100 years (nearly) of Printing …

Who would have thought that visiting a printing factory owned by a company founded 98 years ago would be so interesting and thought-provoking?

Here we all are outside The Angel Hotel afterwards (our venue of choice for lunch).

Yesterday eleven curious members of Deepings NWR arrived for a tour of Warners Midlands plc in Bourne, Lincolnshire. Situated in the center of the town on West Road, all traffic from the west (A1 or Stamford) pass by their original premises (a former red-brick brewery) unknowing what goes on inside and behind. Such is their commitment to reducing their carbon footprint and living alongside their residential neighbours. Emissions of any kind are scrupulously monitored for any negative effects.


Why do we go?

In March an advertisement in the Bourne Local magazine from Michael Warner their Sales & Marketing Director invited ‘curious members of the public’ to email [email protected] to arrange a ‘Free Tour’.

I thought… hmmm… sounds like a clarion call to Deepings’ lively-minded ladies to find out more.

Several emails later and a pre-tour health & safety on site risk assessment later our tour date was fixed in the calendar for 18th April at 10:00am. That morning was sunny and beautiful.

During a challenging introduction to printing we learned all print consists of the following basics:

Four ink colours produce every printed colour : Cyan, Magenta, Yellow, Black (CMYK)

  • Any image has had these four inks applied one at a time by the printing machines
  • Colours are printed in tiny dots comprising the colours we see by eye
  • Perception of colour is different for each person
  • 16 pages are the perfect print run multiple

Leaving the boardroom we donned our high-viz visitor vests and commenced our tour, first outside, then through various areas of the old and new factory buildings amidst the staff operating the enormous print machinery from computer workstations or moving raw materials and finished products around on fork lift trucks. Ear-defenders were mandatory in some parts of the plant to protect staff hearing.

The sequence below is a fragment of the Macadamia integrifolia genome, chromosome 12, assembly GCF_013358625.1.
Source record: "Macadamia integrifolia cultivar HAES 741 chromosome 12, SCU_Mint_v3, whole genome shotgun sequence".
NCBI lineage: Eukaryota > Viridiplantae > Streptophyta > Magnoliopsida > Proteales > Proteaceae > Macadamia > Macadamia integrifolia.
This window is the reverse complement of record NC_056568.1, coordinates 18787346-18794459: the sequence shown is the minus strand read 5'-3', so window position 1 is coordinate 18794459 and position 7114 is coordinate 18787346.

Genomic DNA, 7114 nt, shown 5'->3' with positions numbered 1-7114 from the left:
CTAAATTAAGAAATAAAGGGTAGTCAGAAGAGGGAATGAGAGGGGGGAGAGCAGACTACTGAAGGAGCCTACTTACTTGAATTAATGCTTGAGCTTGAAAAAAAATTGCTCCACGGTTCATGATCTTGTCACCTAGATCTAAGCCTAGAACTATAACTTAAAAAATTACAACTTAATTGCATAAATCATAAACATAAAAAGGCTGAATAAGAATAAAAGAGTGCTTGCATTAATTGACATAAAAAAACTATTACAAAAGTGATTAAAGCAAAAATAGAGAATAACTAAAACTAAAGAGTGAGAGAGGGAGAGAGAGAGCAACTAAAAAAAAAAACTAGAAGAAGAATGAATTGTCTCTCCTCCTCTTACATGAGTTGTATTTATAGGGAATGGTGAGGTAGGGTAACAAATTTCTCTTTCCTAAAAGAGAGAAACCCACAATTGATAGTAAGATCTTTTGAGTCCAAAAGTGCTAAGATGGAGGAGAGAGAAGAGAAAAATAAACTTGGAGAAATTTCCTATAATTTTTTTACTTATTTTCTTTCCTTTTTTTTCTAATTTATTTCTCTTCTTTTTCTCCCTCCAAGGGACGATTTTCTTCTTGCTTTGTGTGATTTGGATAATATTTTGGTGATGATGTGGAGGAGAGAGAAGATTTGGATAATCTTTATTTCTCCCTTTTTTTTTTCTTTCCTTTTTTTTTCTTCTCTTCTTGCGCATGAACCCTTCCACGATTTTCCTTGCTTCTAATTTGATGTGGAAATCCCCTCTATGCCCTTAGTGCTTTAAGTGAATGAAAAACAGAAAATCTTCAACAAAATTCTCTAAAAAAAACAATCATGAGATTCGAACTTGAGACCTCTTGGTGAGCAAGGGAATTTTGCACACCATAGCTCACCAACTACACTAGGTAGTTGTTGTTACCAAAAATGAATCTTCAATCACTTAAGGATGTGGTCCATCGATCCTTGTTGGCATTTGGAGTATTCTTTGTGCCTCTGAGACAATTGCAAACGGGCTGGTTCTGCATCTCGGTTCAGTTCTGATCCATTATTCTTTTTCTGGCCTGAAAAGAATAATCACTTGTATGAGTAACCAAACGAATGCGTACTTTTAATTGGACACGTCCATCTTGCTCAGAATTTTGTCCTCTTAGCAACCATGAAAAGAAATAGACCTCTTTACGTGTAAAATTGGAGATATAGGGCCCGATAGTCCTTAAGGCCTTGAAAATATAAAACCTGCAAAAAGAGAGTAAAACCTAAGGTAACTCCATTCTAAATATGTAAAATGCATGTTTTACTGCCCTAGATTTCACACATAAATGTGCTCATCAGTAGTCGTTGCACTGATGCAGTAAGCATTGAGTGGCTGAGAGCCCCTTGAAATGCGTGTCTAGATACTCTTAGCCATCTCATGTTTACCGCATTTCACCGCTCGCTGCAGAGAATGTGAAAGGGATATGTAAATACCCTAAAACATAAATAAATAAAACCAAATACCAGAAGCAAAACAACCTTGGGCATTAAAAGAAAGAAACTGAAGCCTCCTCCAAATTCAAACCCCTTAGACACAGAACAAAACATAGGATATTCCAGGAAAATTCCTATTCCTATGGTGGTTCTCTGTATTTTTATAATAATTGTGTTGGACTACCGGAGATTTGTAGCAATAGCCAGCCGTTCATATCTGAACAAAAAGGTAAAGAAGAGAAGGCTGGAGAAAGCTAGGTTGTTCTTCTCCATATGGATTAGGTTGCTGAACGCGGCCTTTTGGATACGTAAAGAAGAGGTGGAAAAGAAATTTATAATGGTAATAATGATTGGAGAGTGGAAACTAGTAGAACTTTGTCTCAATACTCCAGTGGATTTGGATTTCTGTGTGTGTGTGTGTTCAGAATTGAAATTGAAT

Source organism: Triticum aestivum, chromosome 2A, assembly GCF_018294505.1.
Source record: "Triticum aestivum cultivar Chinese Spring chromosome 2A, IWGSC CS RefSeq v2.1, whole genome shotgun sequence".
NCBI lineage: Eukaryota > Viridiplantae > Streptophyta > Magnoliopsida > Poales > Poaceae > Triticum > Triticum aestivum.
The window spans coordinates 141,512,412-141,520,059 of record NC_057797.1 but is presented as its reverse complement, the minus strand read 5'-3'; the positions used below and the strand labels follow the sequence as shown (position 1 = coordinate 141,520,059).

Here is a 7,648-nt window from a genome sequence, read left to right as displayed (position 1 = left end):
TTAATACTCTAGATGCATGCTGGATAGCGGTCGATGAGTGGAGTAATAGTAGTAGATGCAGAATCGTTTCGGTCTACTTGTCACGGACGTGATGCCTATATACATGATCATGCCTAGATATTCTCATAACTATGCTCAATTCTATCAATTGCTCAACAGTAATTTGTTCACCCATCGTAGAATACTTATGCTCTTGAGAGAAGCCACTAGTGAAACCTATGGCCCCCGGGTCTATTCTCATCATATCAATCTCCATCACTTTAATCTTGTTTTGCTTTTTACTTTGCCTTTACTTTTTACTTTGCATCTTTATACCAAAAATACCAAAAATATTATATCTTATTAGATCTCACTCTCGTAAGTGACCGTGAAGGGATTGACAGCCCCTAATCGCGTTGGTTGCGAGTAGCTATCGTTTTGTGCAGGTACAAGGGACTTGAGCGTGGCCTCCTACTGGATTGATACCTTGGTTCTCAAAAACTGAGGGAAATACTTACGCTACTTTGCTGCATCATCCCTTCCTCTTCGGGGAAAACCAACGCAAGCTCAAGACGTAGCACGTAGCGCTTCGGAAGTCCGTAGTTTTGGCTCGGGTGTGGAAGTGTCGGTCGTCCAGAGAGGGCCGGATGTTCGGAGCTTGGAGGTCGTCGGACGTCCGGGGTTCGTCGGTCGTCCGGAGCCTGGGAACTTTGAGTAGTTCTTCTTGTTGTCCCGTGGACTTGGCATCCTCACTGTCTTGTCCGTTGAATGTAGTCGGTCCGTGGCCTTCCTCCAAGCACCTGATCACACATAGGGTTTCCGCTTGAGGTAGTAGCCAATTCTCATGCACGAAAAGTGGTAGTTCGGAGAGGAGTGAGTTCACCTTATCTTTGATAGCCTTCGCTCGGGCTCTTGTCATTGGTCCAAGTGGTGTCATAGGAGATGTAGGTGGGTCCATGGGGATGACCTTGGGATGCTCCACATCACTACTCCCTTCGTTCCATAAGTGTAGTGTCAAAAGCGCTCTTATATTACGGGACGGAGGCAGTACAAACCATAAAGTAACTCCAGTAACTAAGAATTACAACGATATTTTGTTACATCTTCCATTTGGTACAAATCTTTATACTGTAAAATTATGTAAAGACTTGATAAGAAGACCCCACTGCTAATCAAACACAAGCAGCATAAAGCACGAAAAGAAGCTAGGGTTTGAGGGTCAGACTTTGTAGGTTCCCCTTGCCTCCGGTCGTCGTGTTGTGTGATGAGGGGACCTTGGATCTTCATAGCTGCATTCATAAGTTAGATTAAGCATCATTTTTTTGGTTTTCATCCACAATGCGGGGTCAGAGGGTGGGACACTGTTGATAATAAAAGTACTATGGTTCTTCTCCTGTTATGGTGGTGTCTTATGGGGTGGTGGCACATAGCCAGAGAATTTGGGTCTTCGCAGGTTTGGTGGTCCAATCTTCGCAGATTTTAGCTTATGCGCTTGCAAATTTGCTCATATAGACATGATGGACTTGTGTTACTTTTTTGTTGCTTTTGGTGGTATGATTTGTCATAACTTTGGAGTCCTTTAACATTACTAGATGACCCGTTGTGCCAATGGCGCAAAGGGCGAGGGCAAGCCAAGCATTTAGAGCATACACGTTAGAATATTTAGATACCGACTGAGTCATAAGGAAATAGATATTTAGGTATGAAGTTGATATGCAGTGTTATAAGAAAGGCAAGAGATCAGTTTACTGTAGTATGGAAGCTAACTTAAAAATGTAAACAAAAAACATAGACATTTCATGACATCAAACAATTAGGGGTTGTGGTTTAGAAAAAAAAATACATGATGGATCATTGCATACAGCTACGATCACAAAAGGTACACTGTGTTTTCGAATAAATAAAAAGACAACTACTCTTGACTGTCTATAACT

Michael’s tour allowed us to appreciated the end-to-end process of printing the kinds of magazines, leaflets, catalogues and publications they undertake for their clients. Their clientelle is nationwide and includes some very well-known brands. Despite this Michael was more keen to stress that breadth of work was more important than reliance on individual clients and every job was treated in exactly the same way for quality and consistency purposes.

The most inspiring part of the tour (for me) was learning how Warners has adapted working practises to operate sustainably. Their commitment to International Organisation for Standardisation [ISO] was incredibly impressive. Far exceeding these standards for many years and always seeking ways to REDUCE, REUSE and RECYCLE was a welcome breath of fresh air. A company putting standards before profit is something not talked of enough in today’s economic circles.

  • ISO 90001 Quality Management
  • ISO140001 Environmental Management

If we had been allowed ONE photograph inside the factory I would have pictured the enormous rolls of raw paper which originate from either Calendonia or Scandinavia in Forestry Stewardship Council forests [FSC]. Michael the quoted tons of paper used every day – yet never once have I seen the lorries that must arrive with new paper and exit with waste paper to be recycled for purchase and re-use from the plant at Kings Lynne. We learned that this paper is truly sustainable and that the European area forest has increased in the last 20 years.

Waste paper reduction relies heavily on technology as well as the experience of the printers at the plant. All waste is collected at every stage and carried through pipes to a shredding machine powered by a catalytic converter. The shredded wastepaper is sent to the Kings Lynne paper mill for recycling. It joins the residential paper product waste collected by South Kesteven District Council.

The future for Warners seems in capable hands – their passion for quality printing in a sustainable way is evident. As an independent, family-run business, they pride themselves on a unique company culture and reputation for flexibility, high-quality work whilst respecting their residential neighbours and investing in the local community. They are looking to a combination of young talent and technological innovation to maintain and grow their business for another 100 years.

I think we will all look at the printed matter that arrives through our letter-boxes with new found respect.


Thanks to Michael Warner, Sales & Marketing Director at Warners Midlands plc and 4th generation custodian of this marvellous printing company in Bourne, Lincolnshire.

Latest Comments

  1. I was impressed by the low staff turnover. Many have worked for Warners for decades and new staff are taken on, often to replace retirees. Their apprentices, currently 9 of them, are taken on with the guarantee of a permanent job at the end.

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